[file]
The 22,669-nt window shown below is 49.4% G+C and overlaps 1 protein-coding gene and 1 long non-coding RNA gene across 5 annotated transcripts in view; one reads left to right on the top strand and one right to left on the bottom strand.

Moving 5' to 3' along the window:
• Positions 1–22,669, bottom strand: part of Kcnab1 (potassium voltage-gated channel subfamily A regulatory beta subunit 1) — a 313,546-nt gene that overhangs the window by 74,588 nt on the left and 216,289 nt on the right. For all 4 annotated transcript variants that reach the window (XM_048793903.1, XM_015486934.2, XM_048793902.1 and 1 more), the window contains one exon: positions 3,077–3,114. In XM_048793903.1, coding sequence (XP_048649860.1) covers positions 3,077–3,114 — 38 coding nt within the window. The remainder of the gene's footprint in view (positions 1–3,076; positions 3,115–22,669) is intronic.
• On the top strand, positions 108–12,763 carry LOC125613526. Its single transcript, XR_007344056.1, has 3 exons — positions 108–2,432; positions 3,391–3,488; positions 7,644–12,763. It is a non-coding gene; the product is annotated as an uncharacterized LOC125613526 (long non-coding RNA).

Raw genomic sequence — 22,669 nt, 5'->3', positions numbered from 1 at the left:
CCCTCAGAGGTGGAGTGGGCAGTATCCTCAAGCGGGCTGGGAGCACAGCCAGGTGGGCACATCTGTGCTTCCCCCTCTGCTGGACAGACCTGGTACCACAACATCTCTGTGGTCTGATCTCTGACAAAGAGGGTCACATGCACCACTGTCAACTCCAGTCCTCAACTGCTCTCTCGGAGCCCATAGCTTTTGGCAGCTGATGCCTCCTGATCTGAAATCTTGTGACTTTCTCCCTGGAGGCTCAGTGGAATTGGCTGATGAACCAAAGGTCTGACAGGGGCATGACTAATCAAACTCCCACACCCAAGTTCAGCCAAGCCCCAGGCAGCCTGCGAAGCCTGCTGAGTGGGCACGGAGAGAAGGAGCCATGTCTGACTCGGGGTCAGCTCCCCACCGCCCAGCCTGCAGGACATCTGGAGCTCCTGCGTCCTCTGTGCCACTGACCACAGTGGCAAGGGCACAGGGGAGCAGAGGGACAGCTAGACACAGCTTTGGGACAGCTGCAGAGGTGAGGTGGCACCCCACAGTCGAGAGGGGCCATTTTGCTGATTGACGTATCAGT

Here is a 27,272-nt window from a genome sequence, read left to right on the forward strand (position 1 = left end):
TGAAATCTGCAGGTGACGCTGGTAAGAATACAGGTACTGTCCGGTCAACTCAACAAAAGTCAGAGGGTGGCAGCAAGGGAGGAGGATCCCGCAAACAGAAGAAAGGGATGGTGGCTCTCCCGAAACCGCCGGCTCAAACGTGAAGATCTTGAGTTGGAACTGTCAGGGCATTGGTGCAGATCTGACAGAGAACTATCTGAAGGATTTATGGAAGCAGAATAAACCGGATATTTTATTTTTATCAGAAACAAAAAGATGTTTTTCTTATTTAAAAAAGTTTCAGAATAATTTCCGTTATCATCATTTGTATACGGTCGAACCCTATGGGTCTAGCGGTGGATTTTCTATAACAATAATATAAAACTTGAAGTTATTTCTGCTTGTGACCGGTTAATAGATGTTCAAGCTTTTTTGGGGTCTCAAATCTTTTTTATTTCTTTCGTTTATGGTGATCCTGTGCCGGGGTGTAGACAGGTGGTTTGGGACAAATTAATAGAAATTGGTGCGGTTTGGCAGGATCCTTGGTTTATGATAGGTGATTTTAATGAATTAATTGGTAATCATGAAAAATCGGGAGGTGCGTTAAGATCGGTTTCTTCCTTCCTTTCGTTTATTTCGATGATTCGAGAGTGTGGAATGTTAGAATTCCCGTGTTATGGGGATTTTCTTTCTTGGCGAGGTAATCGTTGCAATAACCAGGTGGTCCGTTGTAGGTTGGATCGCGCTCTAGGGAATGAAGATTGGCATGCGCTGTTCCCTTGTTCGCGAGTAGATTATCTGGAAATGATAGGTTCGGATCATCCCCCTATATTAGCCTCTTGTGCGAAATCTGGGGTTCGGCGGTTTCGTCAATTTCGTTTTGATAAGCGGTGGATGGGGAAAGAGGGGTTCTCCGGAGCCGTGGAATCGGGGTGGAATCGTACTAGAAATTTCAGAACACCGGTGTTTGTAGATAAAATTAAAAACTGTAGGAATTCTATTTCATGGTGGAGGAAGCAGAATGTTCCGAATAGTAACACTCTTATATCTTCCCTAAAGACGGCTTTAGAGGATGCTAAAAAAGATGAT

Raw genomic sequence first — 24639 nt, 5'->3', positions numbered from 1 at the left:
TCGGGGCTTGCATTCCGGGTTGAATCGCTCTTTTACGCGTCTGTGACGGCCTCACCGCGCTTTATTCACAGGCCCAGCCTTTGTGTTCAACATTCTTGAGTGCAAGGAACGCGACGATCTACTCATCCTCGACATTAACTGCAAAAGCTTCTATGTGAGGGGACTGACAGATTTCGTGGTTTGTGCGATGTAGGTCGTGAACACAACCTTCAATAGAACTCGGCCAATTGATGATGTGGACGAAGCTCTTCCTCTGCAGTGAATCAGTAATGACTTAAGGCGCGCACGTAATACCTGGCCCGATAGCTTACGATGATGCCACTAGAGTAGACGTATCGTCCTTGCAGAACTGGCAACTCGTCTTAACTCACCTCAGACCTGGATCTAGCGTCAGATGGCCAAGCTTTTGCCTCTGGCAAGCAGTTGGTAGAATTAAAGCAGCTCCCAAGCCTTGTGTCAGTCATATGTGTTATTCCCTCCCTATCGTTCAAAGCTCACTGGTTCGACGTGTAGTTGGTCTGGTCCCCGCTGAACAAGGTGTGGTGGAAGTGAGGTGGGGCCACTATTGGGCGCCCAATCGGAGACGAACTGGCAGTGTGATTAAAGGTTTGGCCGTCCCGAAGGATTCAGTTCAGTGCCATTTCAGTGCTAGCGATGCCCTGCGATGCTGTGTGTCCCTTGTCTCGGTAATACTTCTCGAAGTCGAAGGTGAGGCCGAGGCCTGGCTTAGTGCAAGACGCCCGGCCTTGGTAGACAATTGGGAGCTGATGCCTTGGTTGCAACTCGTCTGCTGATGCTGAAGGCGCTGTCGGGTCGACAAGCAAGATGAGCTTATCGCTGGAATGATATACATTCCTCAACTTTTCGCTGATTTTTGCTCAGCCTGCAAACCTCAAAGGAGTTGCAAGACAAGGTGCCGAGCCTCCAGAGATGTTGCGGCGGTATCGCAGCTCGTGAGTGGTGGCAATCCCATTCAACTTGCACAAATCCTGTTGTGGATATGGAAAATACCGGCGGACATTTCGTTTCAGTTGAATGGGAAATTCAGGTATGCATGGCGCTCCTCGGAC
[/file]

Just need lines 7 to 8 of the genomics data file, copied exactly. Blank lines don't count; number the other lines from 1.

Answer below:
Here is a 27,272-nt window from a genome sequence, read left to right on the forward strand (position 1 = left end):
TGAAATCTGCAGGTGACGCTGGTAAGAATACAGGTACTGTCCGGTCAACTCAACAAAAGTCAGAGGGTGGCAGCAAGGGAGGAGGATCCCGCAAACAGAAGAAAGGGATGGTGGCTCTCCCGAAACCGCCGGCTCAAACGTGAAGATCTTGAGTTGGAACTGTCAGGGCATTGGTGCAGATCTGACAGAGAACTATCTGAAGGATTTATGGAAGCAGAATAAACCGGATATTTTATTTTTATCAGAAACAAAAAGATGTTTTTCTTATTTAAAAAAGTTTCAGAATAATTTCCGTTATCATCATTTGTATACGGTCGAACCCTATGGGTCTAGCGGTGGATTTTCTATAACAATAATATAAAACTTGAAGTTATTTCTGCTTGTGACCGGTTAATAGATGTTCAAGCTTTTTTGGGGTCTCAAATCTTTTTTATTTCTTTCGTTTATGGTGATCCTGTGCCGGGGTGTAGACAGGTGGTTTGGGACAAATTAATAGAAATTGGTGCGGTTTGGCAGGATCCTTGGTTTATGATAGGTGATTTTAATGAATTAATTGGTAATCATGAAAAATCGGGAGGTGCGTTAAGATCGGTTTCTTCCTTCCTTTCGTTTATTTCGATGATTCGAGAGTGTGGAATGTTAGAATTCCCGTGTTATGGGGATTTTCTTTCTTGGCGAGGTAATCGTTGCAATAACCAGGTGGTCCGTTGTAGGTTGGATCGCGCTCTAGGGAATGAAGATTGGCATGCGCTGTTCCCTTGTTCGCGAGTAGATTATCTGGAAATGATAGGTTCGGATCATCCCCCTATATTAGCCTCTTGTGCGAAATCTGGGGTTCGGCGGTTTCGTCAATTTCGTTTTGATAAGCGGTGGATGGGGAAAGAGGGGTTCTCCGGAGCCGTGGAATCGGGGTGGAATCGTACTAGAAATTTCAGAACACCGGTGTTTGTAGATAAAATTAAAAACTGTAGGAATTCTATTTCATGGTGGAGGAAGCAGAATGTTCCGAATAGTAACACTCTTATATCTTCCCTAAAGACGGCTTTAGAGGATGCTAAAAAAGATGAT